Fallout continues from 7 May violence
The Republika Srpska (RS) Government dismissed senior entity officials Tuesday for their roles (or lack thereof) in last week's riots in Banja Luka. Deputy Police Minister Brano Pecanac was removed, and the government accepted the resignations of Internal Affairs Minister Perica Bundalo and RS Intelligence Service Director Dobrislav Planojević for not doing enough in securing the town for a cornerstone ceremony on May 7 that marked the rebuilding of the Ferhadija Mosque. Serb nationalist rioters stoned Muslims bussed in for the ceremony, put buses on fire and trapped about 300 Muslims and international officials in the Islamic Community Center for six hours.
The incident prompted the international community in Bosnia to demand that RS leaders finally live up to their promises to uphold the Dayton Peace Accords, human rights and the rule of law in the entity. RS President Mirko Šarović's cabinet announced on Monday that he had established a committee for reforms and reconciliation to deal with reforming social relations and to help form a society through dialogue and reconciliation.
To some, however, the Banja Luka violence underscored a fundamental problem with Dayton—that, by awarding 49 percent of Bosnia to the Bosnian Serbs, it rewarded and not punished those responsible for ethnic cleansing during the 1992-95 war. It also cemented Bosnia's wartime divisions by creating two separate entities—the RS and the Muslim-Croat Federation. Croatian leaders, in particular, have publicly stated in the past few months that Bosnia is not a viable state, while it is still divided into entities. Croatian Prime Minister Ivica Račan told Zagreb's Globus this week that Bosnia needs to get rid of its entities in order to become a stable country.
"The RS, in its present form, should certainly be abolished. The abolishment of such RS is a prerequisite for the stability of BiH," Račan said. "Such entities which are dividing BiH should be abolished. They are a symbol but also generators of a Bosnia in conflict, in which new conflicts can only be avoided through great efforts exerted by the international community."
Croats back in Federation Army
Croat soldiers, who have left the Federation Army in recent months to support a nationalist Croat party's bid for Croat self-rule, will now return as per an agreement made between the Federation Defense Ministry and a former military commander on Wednesday.
"After a lengthy series of negotiations and discussions, we have finally found a solution which will be mutually satisfying and useful for the Croat people and, especially, for the Croat part of the Federation Army," Federation Defense Minister Mijo Anić was quoted in Oslobođenje Thursday.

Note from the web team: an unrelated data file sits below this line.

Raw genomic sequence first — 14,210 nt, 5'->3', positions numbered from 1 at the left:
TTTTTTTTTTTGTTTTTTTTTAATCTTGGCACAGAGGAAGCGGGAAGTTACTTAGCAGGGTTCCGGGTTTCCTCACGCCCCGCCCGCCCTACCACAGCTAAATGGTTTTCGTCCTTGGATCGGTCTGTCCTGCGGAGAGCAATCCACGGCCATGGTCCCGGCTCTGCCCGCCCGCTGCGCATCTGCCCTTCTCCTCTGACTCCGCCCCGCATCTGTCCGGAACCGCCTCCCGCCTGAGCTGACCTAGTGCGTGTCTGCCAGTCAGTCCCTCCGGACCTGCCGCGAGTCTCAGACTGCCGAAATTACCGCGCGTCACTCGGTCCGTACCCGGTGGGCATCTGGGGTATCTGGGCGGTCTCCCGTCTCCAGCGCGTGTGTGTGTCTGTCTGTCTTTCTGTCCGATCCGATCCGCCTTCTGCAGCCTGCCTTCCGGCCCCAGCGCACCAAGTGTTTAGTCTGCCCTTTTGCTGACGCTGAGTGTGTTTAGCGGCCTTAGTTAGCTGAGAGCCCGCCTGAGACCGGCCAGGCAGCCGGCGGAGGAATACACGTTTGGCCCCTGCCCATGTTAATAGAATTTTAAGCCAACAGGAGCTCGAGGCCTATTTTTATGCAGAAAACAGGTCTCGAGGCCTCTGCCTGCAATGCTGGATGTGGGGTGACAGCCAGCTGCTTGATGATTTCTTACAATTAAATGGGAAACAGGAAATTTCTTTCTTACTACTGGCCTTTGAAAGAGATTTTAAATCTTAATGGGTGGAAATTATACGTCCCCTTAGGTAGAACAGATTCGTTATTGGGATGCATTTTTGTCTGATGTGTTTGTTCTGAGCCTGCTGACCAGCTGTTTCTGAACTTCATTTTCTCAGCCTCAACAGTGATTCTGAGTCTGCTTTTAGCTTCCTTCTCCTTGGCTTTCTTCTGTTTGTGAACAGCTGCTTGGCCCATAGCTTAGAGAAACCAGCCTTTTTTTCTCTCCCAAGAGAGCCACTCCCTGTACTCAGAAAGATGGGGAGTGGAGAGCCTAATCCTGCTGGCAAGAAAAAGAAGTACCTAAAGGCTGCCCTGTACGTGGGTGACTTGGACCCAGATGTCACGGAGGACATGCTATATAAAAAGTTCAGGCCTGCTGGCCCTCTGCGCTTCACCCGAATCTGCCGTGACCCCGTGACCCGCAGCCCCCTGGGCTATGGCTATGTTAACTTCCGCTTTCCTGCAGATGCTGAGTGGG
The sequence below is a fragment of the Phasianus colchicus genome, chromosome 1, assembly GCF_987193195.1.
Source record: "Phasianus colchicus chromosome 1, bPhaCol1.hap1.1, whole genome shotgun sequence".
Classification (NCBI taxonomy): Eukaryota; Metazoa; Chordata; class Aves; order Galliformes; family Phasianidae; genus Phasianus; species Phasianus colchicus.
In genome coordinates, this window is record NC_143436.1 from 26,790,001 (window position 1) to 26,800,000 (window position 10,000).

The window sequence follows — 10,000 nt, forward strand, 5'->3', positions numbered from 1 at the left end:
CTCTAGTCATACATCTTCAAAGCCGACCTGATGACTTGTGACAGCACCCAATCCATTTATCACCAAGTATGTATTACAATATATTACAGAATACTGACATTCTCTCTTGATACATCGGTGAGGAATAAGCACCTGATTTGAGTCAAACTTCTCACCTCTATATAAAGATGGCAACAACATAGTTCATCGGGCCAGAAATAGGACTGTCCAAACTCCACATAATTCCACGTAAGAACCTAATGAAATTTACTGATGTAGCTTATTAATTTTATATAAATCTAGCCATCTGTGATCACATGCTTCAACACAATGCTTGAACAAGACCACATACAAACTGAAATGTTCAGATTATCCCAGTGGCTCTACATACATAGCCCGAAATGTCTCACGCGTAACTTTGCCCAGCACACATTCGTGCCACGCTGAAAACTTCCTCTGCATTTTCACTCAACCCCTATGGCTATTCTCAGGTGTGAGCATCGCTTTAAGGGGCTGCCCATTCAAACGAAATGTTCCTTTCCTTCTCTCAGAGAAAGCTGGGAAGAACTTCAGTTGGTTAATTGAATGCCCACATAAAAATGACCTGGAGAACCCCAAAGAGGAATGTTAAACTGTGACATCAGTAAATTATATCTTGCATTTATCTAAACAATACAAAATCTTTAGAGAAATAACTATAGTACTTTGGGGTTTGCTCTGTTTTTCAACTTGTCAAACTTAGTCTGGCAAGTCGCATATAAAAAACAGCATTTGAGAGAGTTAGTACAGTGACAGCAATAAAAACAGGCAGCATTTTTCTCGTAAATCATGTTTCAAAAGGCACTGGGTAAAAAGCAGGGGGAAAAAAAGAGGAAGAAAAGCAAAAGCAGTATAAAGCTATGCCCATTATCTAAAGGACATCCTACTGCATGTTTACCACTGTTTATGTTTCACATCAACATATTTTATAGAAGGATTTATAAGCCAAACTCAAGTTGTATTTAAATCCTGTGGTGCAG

The government has promised not to make unilateral reductions in the number of Croat troops in the army, and will spend the next two to three weeks establishing the exact number of Croat soldiers and settling all relevant personnel issues. The agreement came after both sides raised the stakes in a crisis that has been going on since the Croatian Democratic Union (HDZ) and several smaller Croat parties declared Croat self-rule at the beginning of March—the government by bringing criminal charges against three nationalist leaders and the self-rule supporters by turning out in droves to protest the government's takeover of a Croat base in Kiseljak.
The Federation Defense Ministry on Tuesday pressed charges against the Croat leaders for undermining the ministry's powers. Former BiH Presidency member Ante Jelavić (whom the international community dismissed after the Croat self-rule declaration), former Federation Defense Minister Miroslav Prce and former Federation Army deputy commander Lt Col Dragan Čurčić have been charged with illegally dissolving the Croat part of the army.
Former commander of Mostar's First Guardian Corps Zlatan Mijo Jelić addressed the 2000 protesters in Kiseljak, informing them about the agreement and asking them to disperse so that the Federation soldiers in the base could get out.
Bombs damage party offices
Bombs damaged the offices of the Social Democratic Party (SDP) in Vitez and the New Croat Initiative (NHI) in Novi Travnik early Wednesday. No one was injured.
Both political parties are in the Alliance for Changes coalition that now leads the central BiH government as well as the Federation government. Onasa reported SDP vice-president Ljubiša Marković as saying that the attacks show that nationalists are unhappy with the changes. He said the attacks were related to both the recent RS riots and to the Mostar riots in April, because all such actions had the goal of destabilizing the country and stopping the democratic changes the Alliance is trying to make.
BH Press reported that police found leaflets at the Vitez train station threatening international officials and moderate Croat leaders. The leaflets called BiH Presidency member Jozo Križanović, Federation President Karlo Filipović, FBiH Defense Minister Mijo Anić and others "traitors," and begged, "Please don't place weapons in our hands again."
Beth Kampschror, 18 May 2001
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